MILWAUKEE -- The World Series is in the books, so the offseason officially begins Monday with the start of free agency.
Brewers officials predict they will mostly stay away, though they said the same thing last year and wound up signing Kyle Lohse to a three-year, $33 million contract in the final week of Spring Training.
With an aggressive owner in Mark Attanasio, the small-market Brewers are difficult to predict.
"Well, we can never have enough pitching, so we're always going to look at pitching," Attanasio said as the team played its final series in New York. "We've already been through the free-agent list; there's not a lot of obvious candidates. Other than that, for a team that still ranks pretty low in terms of won-loss record, we have a lot of positions already filled for next year, and, in fact, in some cases, overflow.
"The budget is fluid. It depends on opportunity -- trades can come up and you can increase budget through trades, too. You don't only do it through free-agent signings."
First base is the club's most glaring hole, and after rebuilding the bullpen last winter, general manager Doug Melvin will have to do so again. But elsewhere, the Brewers are set, most notably up the middle with young, under-club-control catcher Jonathan Lucroy, shortstop Jean Segura and center fielder Carlos Gomez.
Melvin was asked in the aftermath of a 74-88 season whether he believed his team was close to returning to contention.
"You have to have a lot of talent," Melvin said. "You look over in the other dugout and we were a little short on talent at times. Everything has to go right for you. You can't afford injuries, you can't have things happen. That may be next year, too, but we're going to work hard at it. We are going to be smart.
"We'll keep working at it. We have a great fan base here, ownership support. The one tough thing is that the free-agent market can get out of whack at times, but we can't worry about that. We have to worry about the players we can find to get better. We have to embrace our younger players that we have in our system because they have to be a big part of our success."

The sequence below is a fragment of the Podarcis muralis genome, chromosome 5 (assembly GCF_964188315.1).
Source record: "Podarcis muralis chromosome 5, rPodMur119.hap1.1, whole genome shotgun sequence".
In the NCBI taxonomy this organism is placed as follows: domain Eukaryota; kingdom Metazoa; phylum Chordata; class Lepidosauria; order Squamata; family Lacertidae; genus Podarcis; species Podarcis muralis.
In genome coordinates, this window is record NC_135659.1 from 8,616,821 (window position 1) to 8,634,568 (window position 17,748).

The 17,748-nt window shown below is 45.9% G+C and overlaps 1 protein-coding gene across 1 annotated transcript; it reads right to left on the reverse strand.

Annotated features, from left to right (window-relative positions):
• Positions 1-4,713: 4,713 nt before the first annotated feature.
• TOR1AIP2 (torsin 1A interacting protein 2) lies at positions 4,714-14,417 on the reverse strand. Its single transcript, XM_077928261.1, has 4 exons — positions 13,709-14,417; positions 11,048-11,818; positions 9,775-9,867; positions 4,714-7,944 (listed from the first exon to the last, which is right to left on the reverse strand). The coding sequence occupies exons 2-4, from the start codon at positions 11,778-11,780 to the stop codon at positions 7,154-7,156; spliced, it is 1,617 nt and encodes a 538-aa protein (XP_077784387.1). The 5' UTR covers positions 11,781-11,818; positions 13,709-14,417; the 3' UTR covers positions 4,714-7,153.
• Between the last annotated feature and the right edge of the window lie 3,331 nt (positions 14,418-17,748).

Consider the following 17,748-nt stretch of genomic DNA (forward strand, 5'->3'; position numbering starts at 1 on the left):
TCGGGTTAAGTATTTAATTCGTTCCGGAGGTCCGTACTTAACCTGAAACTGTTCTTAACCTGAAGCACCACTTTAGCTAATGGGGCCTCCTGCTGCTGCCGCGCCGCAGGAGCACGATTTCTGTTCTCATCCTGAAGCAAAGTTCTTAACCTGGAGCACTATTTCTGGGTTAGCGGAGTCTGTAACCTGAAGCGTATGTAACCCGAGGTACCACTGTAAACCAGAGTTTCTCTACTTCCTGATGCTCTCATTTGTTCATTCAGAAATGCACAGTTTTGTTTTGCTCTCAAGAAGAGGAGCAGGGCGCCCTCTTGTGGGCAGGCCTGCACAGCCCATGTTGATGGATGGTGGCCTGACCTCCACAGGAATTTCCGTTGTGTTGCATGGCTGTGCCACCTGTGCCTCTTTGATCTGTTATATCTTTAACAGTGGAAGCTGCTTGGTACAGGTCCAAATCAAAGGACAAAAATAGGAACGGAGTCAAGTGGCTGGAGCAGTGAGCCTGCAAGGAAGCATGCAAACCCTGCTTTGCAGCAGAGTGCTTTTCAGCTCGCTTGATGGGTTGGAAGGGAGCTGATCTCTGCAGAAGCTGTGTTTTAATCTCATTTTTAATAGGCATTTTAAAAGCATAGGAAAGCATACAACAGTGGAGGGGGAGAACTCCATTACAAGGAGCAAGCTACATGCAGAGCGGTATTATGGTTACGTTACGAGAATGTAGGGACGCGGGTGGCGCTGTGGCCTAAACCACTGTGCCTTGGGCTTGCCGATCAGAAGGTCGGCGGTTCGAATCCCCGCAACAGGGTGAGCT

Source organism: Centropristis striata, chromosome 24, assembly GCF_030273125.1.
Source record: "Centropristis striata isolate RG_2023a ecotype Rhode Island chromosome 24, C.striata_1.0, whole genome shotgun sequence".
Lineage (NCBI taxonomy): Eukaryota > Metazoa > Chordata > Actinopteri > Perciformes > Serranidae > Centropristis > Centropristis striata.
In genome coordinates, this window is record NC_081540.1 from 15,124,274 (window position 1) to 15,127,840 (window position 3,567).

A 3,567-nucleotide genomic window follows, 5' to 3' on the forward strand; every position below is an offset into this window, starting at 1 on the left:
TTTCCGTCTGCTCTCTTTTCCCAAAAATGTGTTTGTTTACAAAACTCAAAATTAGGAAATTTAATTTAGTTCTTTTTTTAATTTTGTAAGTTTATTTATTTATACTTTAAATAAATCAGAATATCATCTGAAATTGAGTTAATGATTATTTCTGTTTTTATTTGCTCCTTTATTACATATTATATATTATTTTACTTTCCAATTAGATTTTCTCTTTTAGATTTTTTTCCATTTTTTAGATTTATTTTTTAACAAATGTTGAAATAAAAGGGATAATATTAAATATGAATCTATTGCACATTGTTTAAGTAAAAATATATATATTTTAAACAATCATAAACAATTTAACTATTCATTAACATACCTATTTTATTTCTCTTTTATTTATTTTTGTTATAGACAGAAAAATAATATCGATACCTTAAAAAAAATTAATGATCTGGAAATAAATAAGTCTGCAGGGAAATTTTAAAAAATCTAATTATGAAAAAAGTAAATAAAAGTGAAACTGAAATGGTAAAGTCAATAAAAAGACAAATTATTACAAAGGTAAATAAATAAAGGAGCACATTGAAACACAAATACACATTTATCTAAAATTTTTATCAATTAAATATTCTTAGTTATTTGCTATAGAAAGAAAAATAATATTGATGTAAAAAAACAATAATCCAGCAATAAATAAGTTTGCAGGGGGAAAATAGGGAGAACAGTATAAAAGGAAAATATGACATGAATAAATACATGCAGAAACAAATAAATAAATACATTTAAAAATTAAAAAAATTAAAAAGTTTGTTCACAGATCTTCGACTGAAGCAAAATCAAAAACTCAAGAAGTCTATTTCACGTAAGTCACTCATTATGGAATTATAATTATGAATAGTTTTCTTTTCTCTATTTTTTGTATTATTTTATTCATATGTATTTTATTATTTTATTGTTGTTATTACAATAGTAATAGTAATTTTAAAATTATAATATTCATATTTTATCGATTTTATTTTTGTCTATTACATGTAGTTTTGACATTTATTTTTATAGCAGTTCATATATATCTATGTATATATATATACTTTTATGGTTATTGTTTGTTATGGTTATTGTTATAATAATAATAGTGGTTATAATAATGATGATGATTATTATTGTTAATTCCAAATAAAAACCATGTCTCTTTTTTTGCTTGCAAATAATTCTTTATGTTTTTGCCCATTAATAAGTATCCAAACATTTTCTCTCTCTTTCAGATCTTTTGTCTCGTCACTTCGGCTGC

Free agents: Infielder Yuniesky Betancourt, reliever Michael Gonzalez, first baseman Corey Hart
Arbitration-eligible: Right-handers Burke Badenhop and Marco Estrada, infielder Juan Francisco (Super Two).
Non-tender candidates: Francisco.
Club options: Outfielder Norichika Aoki's option was exercised on Oct. 8.
Areas of need
First base: With Hart out for 2013 with knee injuries, Brewers first basemen combined for a Major League-worst .629 OPS this past season -- and barely included any true first basemen. Francisco, acquired from Atlanta in June, was a third baseman. Betancourt and Alex Gonzalez were shortstops.
Hart is a free agent and Mat Gamel was claimed off waivers by the Cubs, so the options for 2014 are wide open.
"First base is probably the biggest area if we can improve on some of the production there," Melvin said. "Replacing Prince Fielder was a big loss. Corey stepped in last year [in 2012] and did a great job. Unfortunately, injuries prevented that from happening this year. Obviously, that's a big hole in our lineup and an area we can improve on. Whether we do it internally or externally, that will be determined."
The external options are surprisingly scant. Mike Napoli and Justin Morneau are the biggest names in free agency.
Bullpen: Melvin set out last winter to improve the bullpen and succeeded; Brewers relievers were fifth-best in baseball with a 3.19 ERA. But former closer John Axford was traded away and the Brewers will need a situational lefty, so another retooling lies ahead.
"Bullpens turn over, you see it all around baseball," Melvin said. "There's more bullpen pieces available, but I was encouraged by guys like Rob Wooten, who came up here and pitched well, encouraged by Brandon Kintzler, [Jim] Henderson. Mike Blazek has a good arm. But you need bullpen help because nobody completes games anymore. That will be one of the areas we have to look at."
The Brewers worked with a payroll in the $85 million neighborhood for much of the season and will probably stay there. With commitments of close to $80 million for players already on the roster, that means money will be tight barring a trade that brings financial relief. Third baseman Aramis Ramirez, whose salary jumps to $16 million next season, could be one player dealt.